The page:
Staying Safe Online

The doors and windows are locked . . .what about your computer?

Recent studies show that Internet-related fraud is not as widespread as once believed, but Internet users are still vulnerable to identity thieves. Security shortfalls in computer software, failing to maintain and update software, and schemes to deceive you into giving out personal information are common risk factors for online identity theft.

What do I do to keep my computer and personal information safe?

  • Update virus protection software regularly or when a new virus alert is announced.
  • Be on the alert for security repairs and patches you can download from your operating system's web site.
  • Don't download files sent to you by strangers or click on links from people you don't know.
  • Use a firewall program, especially if you use a high-speed Internet connection (cable, DSL or T-1) that leaves your computer connected to the Internet 24 hours a day.
  • Use a secure browser — software that encrypts or scrambles information you send over the Internet — to guard the security of your online transactions.
  • Try not to store financial information on your laptop unless absolutely necessary.
  • Don't give out personal information on the phone, through the mail or over the Internet unless you've initiated the contact or are sure you know with whom you're dealing.
  • Use online access to watch your account activity. This applies to checking, savings, credit card, PayPal, eBay, and other accounts. Check your statements carefully and scrutinize each transaction.
  • Place passwords on your computer, credit card, bank and phone accounts. Avoid using easily available information like your mother's maiden name, your birth date, the last four digits of your social security number or your phone number, or a series of consecutive numbers as passwords.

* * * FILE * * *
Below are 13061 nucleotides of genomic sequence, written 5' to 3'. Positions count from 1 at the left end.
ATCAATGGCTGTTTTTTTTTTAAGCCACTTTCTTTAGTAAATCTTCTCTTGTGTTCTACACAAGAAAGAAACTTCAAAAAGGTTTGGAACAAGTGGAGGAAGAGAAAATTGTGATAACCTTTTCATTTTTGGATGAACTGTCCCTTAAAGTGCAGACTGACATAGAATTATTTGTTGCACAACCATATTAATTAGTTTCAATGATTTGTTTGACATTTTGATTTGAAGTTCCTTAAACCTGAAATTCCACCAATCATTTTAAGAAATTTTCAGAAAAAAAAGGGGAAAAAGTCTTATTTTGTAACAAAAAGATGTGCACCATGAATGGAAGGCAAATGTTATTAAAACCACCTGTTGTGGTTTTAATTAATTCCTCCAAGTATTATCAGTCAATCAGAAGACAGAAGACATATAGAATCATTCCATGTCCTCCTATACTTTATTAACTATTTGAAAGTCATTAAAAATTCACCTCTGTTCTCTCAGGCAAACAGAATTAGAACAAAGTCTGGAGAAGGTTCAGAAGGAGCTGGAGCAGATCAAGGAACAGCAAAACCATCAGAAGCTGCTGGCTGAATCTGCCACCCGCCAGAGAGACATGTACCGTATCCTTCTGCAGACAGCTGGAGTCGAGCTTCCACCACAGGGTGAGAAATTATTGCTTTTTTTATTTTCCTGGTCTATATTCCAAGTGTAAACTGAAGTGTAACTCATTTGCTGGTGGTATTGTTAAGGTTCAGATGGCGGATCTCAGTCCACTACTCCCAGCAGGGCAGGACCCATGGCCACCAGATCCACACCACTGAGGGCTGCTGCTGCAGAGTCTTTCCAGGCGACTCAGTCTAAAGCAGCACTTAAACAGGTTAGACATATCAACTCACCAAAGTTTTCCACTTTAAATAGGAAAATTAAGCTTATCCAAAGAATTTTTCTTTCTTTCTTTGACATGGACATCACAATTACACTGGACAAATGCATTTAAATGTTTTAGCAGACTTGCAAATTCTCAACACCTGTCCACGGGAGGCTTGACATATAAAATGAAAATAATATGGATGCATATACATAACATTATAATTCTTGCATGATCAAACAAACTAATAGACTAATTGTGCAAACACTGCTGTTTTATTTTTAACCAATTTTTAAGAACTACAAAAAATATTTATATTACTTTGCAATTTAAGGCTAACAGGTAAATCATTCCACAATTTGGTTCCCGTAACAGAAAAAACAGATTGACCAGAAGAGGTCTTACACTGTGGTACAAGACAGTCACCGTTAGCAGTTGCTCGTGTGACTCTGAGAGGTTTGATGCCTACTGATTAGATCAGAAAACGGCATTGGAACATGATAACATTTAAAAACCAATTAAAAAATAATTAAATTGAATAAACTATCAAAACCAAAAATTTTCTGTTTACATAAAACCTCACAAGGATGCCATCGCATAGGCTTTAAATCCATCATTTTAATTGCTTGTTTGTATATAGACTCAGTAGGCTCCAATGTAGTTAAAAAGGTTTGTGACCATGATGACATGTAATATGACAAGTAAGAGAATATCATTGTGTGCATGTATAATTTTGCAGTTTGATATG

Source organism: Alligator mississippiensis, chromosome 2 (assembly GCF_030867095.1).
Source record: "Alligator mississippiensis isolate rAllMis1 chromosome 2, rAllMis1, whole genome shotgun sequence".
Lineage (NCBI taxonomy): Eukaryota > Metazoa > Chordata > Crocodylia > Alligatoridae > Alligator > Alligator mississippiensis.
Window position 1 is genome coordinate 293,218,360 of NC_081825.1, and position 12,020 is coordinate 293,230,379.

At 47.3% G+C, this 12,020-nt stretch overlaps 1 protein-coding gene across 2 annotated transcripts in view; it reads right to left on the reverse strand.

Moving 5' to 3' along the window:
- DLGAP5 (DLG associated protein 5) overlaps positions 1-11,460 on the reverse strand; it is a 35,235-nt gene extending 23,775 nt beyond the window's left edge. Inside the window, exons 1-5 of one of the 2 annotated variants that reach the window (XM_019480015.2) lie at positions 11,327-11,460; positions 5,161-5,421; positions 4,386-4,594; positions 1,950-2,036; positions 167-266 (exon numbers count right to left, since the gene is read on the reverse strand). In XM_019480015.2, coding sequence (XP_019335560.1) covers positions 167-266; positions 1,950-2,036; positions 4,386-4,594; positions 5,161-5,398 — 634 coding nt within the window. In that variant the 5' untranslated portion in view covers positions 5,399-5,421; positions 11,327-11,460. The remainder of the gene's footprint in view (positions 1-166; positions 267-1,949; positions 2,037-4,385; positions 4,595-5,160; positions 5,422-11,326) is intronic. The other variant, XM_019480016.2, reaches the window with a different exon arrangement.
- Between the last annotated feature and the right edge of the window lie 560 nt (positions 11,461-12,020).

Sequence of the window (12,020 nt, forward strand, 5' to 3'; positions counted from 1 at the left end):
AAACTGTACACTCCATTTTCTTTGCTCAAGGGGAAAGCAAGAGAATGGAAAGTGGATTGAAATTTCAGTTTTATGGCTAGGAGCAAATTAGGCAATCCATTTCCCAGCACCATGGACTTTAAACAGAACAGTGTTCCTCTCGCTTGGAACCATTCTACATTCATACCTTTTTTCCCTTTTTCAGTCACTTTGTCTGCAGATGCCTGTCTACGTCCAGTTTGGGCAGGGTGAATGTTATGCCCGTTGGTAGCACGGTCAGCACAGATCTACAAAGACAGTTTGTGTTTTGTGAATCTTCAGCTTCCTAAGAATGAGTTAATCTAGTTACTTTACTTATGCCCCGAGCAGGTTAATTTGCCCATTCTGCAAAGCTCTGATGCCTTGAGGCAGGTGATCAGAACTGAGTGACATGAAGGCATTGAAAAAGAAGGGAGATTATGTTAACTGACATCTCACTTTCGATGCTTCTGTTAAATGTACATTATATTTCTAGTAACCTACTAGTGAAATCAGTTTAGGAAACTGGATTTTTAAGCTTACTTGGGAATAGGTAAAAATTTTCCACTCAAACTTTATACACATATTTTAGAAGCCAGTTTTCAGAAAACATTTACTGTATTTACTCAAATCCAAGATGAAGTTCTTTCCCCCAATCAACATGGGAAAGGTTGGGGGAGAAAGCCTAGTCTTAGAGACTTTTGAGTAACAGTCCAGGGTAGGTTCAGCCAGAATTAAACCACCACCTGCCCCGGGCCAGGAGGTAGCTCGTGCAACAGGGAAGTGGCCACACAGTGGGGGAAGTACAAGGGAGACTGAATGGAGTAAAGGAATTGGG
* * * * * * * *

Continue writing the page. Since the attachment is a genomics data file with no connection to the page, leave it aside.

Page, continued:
• Know the policy and procedures of companies like eBay, PayPal, banks, and credit card companies with regard to their communications with accountholders and how they go about gathering and maintaining account information, which is the surest way to foil "Phishing" scams.

What is "Phishing"?

All Internet users should be familiar with this popular identity theft scheme. The Better Business Bureau and Federal Trade Commission offer numerous articles on the subject. For more information, visit their web sites and enter "phishing" in the search engine.

Before you get rid of your computer:

Delete personal information. Deleting files using the keyboard or mouse commands may not be enough because the files may stay on the computer's hard drive, where they may be easily retrieved.

You can learn more about clearing information from your computer's hard drive from the National Aeronautics and Space Administration (NASA).

What do I do if I think my identity has been stolen?

Visit the Federal Trade Commission website for helpful information on reporting identity theft, closing affected accounts and repairing your credit report.

You can find a wealth of information regarding identity theft, Internet commerce, and other fraud-related issues on the following sites:

State of Idaho - Cyber Security

Federal Trade Commission

Privacy Rights Clearinghouse

U.S. Department of Justice

Identity Theft Prevention and Survival

CALPIRG: Privacy Rights and Identity Theft Campaign

Better Business Bureau

Internet Crime Complaint Center